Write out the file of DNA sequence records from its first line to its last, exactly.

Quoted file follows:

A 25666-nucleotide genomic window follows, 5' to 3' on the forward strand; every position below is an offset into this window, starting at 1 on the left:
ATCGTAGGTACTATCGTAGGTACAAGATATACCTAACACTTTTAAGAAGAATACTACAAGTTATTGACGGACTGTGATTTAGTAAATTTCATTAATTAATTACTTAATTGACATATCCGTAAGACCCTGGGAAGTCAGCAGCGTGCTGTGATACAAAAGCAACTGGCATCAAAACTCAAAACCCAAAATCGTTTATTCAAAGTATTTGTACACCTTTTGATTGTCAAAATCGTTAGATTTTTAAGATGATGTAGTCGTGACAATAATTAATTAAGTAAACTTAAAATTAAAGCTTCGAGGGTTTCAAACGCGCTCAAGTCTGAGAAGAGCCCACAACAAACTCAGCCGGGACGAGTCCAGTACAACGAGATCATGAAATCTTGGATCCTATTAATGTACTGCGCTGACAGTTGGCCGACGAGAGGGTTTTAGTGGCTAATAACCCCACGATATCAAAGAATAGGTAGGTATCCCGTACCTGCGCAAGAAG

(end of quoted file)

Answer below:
A 25666-nucleotide genomic window follows, 5' to 3' on the forward strand; every position below is an offset into this window, starting at 1 on the left:
ATCGTAGGTACTATCGTAGGTACAAGATATACCTAACACTTTTAAGAAGAATACTACAAGTTATTGACGGACTGTGATTTAGTAAATTTCATTAATTAATTACTTAATTGACATATCCGTAAGACCCTGGGAAGTCAGCAGCGTGCTGTGATACAAAAGCAACTGGCATCAAAACTCAAAACCCAAAATCGTTTATTCAAAGTATTTGTACACCTTTTGATTGTCAAAATCGTTAGATTTTTAAGATGATGTAGTCGTGACAATAATTAATTAAGTAAACTTAAAATTAAAGCTTCGAGGGTTTCAAACGCGCTCAAGTCTGAGAAGAGCCCACAACAAACTCAGCCGGGACGAGTCCAGTACAACGAGATCATGAAATCTTGGATCCTATTAATGTACTGCGCTGACAGTTGGCCGACGAGAGGGTTTTAGTGGCTAATAACCCCACGATATCAAAGAATAGGTAGGTATCCCGTACCTGCGCAAGAAG